WASHINGTON -- President Clinton's heart tells him what h must do in Bosnia: Stop the slaughter by any means necessary. Stop the slaughter that evokes the dark days in Europe when Nazism ran free on the continent.
But that is not the only advice the president is getting as he grapples with the most difficult foreign policy issue of his presidency.
Lord Owen, the would-be British peacemaker, tells him that as long as the Bosnian Serbs are even considering a peace plan, it would be folly to attack them. Leaders in most European capitals agree.
United Nations officials in the Balkans say that air strikes would endanger Western troops already on the ground as U.N. peacekeepers trying to deliver humanitarian aid.
Military commanders in the Pentagon say they could put troops in Bosnia in a matter of days, but fear it could take years to extricate them from the civil war in the former Yugoslav republic.
In public opinion polls, a majority of the American people register opposition to any U.S. military involvement in the distant Balkans.
Mr. Clinton has heard all this. Secretary of State Warren M. Christopher said in a recent interview that the president has lain awake at night wrestling with it.
But for Bill Clinton, the defining moment may have come on April 22, while standing in a cold April wind at the dedication of the U.S. Holocaust Memorial Museum, with Nobel laureate Elie Wiesel at his side.
A powerful impact
No event in world history should be compared to the Holocaust, Mr. Wiesel has written. And yet, while making his remarks at the memorial's dedication two weeks ago, the Holocaust survivor turned to Mr. Clinton and, speaking "as a Jew," implored the young president to try and stop the nightmare in Bosnia.
The murder, mass rape and attempted genocide raging across the Balkans come under the banner of Serbian "ethnic cleansing." But to Holocaust survivors -- and to those who know their awful history -- it resembles something else that was never supposed to happen again
"I have been in the former Yugoslavia," Mr. Wiesel told Mr. Clinton on April 22. "I cannot sleep for what I have seen. . . . We must do something to stop the bloodshed in that country."
People who are close to Mr. Clinton say those words had a powerful impact on the president and that within days, he began discussing possible air strikes and other military options against the Serbs.
Ultimately, if the decision to interject U.S. military power in Bosnia is made, the primary reasons will be morality, not geopolitical strategy, several sources close to the president say. And it will be made over the objections of many of Mr. Clinton's foreign policy experts.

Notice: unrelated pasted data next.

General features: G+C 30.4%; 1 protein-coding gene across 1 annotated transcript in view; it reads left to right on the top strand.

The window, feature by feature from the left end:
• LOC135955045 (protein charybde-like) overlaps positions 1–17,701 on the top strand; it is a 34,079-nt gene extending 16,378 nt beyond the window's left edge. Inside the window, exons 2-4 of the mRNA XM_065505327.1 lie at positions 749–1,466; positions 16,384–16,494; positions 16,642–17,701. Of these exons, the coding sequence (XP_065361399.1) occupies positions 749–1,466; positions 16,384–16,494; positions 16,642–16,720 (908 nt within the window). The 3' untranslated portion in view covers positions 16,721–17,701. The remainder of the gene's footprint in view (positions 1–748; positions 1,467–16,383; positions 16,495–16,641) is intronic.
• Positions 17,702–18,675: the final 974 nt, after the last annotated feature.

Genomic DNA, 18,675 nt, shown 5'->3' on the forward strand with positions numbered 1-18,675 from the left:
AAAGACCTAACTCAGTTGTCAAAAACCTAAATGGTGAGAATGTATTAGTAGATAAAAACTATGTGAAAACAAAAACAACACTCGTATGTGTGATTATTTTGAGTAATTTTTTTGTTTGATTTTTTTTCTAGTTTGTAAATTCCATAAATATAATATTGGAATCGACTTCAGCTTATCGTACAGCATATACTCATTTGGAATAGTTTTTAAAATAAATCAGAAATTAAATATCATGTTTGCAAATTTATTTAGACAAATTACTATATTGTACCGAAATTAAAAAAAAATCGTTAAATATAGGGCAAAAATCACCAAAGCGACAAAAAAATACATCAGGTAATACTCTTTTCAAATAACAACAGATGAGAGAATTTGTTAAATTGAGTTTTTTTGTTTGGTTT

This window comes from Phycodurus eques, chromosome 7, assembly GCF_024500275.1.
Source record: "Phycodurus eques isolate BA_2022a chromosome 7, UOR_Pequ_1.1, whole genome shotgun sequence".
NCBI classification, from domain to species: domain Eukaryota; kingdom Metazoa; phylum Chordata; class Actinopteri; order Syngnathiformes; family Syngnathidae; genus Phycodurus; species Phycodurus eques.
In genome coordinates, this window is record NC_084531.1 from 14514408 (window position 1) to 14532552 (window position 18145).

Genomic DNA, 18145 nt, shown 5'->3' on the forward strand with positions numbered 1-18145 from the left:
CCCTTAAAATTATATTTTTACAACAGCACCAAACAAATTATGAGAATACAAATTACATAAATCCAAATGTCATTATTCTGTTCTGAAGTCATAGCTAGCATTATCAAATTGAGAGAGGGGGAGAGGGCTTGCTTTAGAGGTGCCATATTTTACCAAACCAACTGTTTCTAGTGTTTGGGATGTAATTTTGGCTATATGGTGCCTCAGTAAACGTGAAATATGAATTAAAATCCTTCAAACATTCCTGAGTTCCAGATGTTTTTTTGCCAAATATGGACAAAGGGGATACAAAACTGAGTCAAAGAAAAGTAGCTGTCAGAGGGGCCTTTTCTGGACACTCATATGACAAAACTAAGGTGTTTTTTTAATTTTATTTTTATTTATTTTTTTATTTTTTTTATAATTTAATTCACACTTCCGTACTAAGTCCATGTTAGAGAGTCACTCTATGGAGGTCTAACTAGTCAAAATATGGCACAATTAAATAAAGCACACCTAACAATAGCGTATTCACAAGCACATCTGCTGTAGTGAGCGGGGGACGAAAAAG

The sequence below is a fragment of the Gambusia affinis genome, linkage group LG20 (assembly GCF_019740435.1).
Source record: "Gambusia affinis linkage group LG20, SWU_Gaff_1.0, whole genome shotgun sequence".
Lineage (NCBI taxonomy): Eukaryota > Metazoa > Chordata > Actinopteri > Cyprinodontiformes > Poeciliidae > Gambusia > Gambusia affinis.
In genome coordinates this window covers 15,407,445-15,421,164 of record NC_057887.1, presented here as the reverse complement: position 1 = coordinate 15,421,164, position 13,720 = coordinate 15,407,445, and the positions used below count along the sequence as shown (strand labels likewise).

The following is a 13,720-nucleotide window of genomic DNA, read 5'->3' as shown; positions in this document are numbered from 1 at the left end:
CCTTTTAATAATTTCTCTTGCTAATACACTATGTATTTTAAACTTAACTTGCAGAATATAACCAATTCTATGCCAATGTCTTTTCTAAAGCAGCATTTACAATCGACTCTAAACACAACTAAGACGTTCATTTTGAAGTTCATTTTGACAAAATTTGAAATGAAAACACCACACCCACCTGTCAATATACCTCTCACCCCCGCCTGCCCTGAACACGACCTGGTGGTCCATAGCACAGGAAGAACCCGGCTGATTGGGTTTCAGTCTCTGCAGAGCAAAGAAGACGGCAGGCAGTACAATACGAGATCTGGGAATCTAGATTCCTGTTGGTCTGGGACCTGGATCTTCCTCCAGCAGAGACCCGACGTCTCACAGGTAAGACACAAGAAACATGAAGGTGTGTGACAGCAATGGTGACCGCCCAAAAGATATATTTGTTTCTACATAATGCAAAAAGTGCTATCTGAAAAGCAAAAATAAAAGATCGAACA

"I think he had a real epiphany during the week of the Holocaust dedication," said Sara Ehrman, a deputy political director at the Democratic National Committee and a Clinton friend for 21 years. "That's when it all came together."
Clinton is outraged
Added Marc Ginsberg, a Washington lawyer who worked on Mr. Clinton's campaign and is a longtime family friend of both of the Clintons, "Bill Clinton understands what's happening in Europe today, and what happened in Europe in the 1940s -- and it's why he's taking such forceful action."
Mr. Clinton's public posture has been wavy.
He first made the connection between Bosnia and the Holocaust in the middle of last year's presidential campaign.
In July, haunted by pictures of blank-eyed Bosnian children felled by snipers, angered by accounts of mass rape and other atrocities, Mr. Clinton began demanding that his staff help him formulate a response.
"He kept saying, 'We need to do something about that,' " recalled Nancy E. Soderberg, the top foreign policy aide during the campaign.
Ms. Soderberg, now staff director of the White House National Security Council, also distinctly remembers the image that haunted Mr. Clinton the most:
"It was that picture of a very thin guy in a detention camp behind barbed wire," she said. "That's the one that really struck him."
On the road, Mr. Clinton authorized his campaign in Little Rock, Ark., to release a statement under his name on Aug. 4, comparing Serbian aggression to the Third Reich.
"I am outraged by the revelations of concentration camps in Bosnia and urge immediate actions to stop this slaughter," Mr. Clinton's statement said. "The United States and the international community must take action. If the horrors of the Holocaust taught us anything, it is the high cost of remaining silent and paralyzed in the face of genocide."
At a campaign stop the following day in East St. Louis, Ill., he called on President George Bush to "do whatever it takes to stop the slaughter of civilians," adding that "we may have to use military force . . . against the Serbs to try restore the basic conditions of humanity."
But those who anticipated forceful action in the Balkans once Mr. Clinton stepped into the presidency had to wait. Talking as a candidate is easier than being a president.